France still attractive to foreign investors despite Covid and two lockdowns
Despite economic slowdown due to the Covid pandemic, foreign investors ploughed money into more than 1,200 projects in France in 2020 allowing the government to champion “the second best year for the last decade”.
The Covid-19 pandemic and two lockdowns in France have not sent foreign investors running.
France recorded some 1,215 new foreign investment projects last year, a drop of only 17 percent compared to 2019 when France was Europe’s most attractive nation for foreign investment.
The encouraging news in an otherwise gloomy economic landscape was delivered in a report recently published by Business France, the government agency charged with promoting French appeal abroad.
“2020 is the second best year in the last ten years,” Business France’s president Christophe Lecourtier told Le Figaro daily in reference to the 34,567 jobs either created or saved via these investments.
29,809 of those jobs were new ones: less than in 2019 but an increase on 2018.
France also took heart in the fact the fall in foreign investment compared to 2019 was well below the worldwide average of 42 percent over the same period according to the UN Conference on Trade and Development (UNCTAD).
🔴 FLASH ECO- En 2020, la France reste attractive :— L'actu des bonnes nouvelles 👍📰 (@La_BonneActu) March 1, 2021
👉Elle a accueilli 1 215 projets d’investissements (-17% vs -40% en moyenne dans le monde).
👉Ces investissements ont permis de maintenir ou de créer 35 000 emplois en 🇨🇵, le 2ème meilleur bilan des dix dernières années. (👇) pic.twitter.com/4UcMu8shHn
Biotech and renewables
Around a quarter of the foreign investment went directly into developing production sites, 12 percent went into R&D, 13 percent into business and six percent into logistics which is benefiting from the growth in online commerce.
Health and biotech accounted for the biggest chunk of the projects (up by 40 percent compared to 2019) and the renewable energy sector increased by 13 percent.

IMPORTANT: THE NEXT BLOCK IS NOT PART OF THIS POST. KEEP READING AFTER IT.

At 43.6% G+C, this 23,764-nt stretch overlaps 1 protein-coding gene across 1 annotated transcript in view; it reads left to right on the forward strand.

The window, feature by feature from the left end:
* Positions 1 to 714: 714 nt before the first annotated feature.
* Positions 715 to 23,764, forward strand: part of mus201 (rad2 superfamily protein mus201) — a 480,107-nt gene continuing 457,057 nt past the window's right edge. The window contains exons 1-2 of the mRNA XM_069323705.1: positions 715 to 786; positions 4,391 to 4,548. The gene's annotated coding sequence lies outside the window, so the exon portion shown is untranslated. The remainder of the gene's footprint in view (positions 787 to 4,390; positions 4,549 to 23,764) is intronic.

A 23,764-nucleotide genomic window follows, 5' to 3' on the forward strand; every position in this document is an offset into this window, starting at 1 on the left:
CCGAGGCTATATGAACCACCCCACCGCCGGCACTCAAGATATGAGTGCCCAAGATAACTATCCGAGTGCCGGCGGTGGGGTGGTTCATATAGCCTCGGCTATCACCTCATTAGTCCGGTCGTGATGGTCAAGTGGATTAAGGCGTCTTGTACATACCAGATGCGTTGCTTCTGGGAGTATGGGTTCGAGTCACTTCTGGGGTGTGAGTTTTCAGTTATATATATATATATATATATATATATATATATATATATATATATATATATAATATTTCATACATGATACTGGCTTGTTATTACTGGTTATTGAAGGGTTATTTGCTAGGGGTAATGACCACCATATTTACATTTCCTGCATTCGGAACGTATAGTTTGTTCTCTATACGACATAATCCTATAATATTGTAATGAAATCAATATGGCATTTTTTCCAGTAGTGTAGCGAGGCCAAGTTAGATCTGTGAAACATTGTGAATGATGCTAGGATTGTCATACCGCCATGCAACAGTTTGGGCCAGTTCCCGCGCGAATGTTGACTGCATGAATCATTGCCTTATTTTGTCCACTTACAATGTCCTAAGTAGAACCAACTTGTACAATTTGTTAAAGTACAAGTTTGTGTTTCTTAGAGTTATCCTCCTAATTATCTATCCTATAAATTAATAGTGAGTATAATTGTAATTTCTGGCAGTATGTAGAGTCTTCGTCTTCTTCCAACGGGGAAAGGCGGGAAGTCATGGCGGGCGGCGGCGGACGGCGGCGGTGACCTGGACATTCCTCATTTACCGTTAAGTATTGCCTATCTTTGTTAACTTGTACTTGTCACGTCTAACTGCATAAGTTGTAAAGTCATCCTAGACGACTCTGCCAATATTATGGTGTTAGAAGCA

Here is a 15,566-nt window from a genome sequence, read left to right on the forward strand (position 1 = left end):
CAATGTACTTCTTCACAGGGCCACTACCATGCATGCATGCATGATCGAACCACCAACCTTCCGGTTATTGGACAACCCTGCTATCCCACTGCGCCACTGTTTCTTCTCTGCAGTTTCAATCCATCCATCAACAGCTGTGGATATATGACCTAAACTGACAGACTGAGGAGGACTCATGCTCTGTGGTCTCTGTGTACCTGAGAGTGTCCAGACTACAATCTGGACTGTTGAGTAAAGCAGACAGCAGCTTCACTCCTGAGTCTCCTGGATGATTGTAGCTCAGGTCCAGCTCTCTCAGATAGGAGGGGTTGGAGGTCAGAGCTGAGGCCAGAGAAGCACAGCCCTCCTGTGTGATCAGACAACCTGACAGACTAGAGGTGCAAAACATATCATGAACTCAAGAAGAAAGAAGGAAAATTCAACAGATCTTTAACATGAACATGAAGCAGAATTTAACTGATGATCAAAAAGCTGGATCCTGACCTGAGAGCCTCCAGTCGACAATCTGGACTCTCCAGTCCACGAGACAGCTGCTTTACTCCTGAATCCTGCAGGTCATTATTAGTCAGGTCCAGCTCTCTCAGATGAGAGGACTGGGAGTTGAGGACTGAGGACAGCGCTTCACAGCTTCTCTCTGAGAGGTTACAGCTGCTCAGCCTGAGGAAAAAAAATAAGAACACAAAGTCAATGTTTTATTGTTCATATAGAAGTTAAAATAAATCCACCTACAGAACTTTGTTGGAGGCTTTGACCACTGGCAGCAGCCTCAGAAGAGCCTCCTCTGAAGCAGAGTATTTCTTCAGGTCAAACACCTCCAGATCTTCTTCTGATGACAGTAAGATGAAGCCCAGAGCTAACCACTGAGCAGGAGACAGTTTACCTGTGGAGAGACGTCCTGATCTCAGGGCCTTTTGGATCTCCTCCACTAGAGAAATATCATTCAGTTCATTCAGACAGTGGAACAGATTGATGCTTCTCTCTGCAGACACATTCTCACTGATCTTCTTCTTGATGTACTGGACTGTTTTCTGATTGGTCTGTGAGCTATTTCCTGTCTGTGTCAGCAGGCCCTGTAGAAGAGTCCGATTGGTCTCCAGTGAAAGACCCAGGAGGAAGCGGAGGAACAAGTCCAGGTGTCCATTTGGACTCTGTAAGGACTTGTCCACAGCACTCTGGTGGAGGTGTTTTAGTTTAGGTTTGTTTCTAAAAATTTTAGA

The EU remains by far the biggest source of foreign investment, generating close to two thirds of the projects.
For Business France, this shows a form of European solidarity in the face of the economic crisis and also the impact of the €750 bn EU recovery fund.
On a country by country basis, the United States is the number one investor (17 percent), followed by Germany (16.5 percent) and the UK (10 percent).
France has undertaken major economic reforms under President Macron's watch to make it more attractive to foreign investment: loosening up labour laws, cutting corporate taxes and boosting the tech sector.
“Our reforms were convincing,” Minister for Foreign Trade and Economic Attractiveness Franck Riester said when the report was published, citing tax reductions of “20 billion euros for the period 2020-22” for production companies.
“France has shown over the last few years that it was capable of improving its black spots,” Lecourtier told Le Monde, “we have eased the labour code, lightened up fiscal policy and made red tape less cumbersome for investors."
France launched the “Team France Invest” project on 26 February with a virtual data room to encourage investors to consider setting up shop in less well-known areas outside Paris region and other big cities.
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